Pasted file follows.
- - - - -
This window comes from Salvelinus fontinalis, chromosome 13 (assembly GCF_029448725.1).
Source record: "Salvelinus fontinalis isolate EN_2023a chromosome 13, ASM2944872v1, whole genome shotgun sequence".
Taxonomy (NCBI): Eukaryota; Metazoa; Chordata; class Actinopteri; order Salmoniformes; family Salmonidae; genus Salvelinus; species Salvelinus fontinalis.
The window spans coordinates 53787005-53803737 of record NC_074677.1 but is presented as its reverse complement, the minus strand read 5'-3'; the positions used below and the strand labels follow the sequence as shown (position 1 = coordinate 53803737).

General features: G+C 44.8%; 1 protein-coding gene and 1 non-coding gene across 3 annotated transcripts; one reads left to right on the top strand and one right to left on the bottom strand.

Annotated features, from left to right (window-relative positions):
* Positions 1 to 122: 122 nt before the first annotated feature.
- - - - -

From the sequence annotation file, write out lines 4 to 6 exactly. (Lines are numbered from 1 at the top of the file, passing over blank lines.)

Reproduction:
The window spans coordinates 53787005-53803737 of record NC_074677.1 but is presented as its reverse complement, the minus strand read 5'-3'; the positions used below and the strand labels follow the sequence as shown (position 1 = coordinate 53803737).

General features: G+C 44.8%; 1 protein-coding gene and 1 non-coding gene across 3 annotated transcripts; one reads left to right on the top strand and one right to left on the bottom strand.

Annotated features, from left to right (window-relative positions):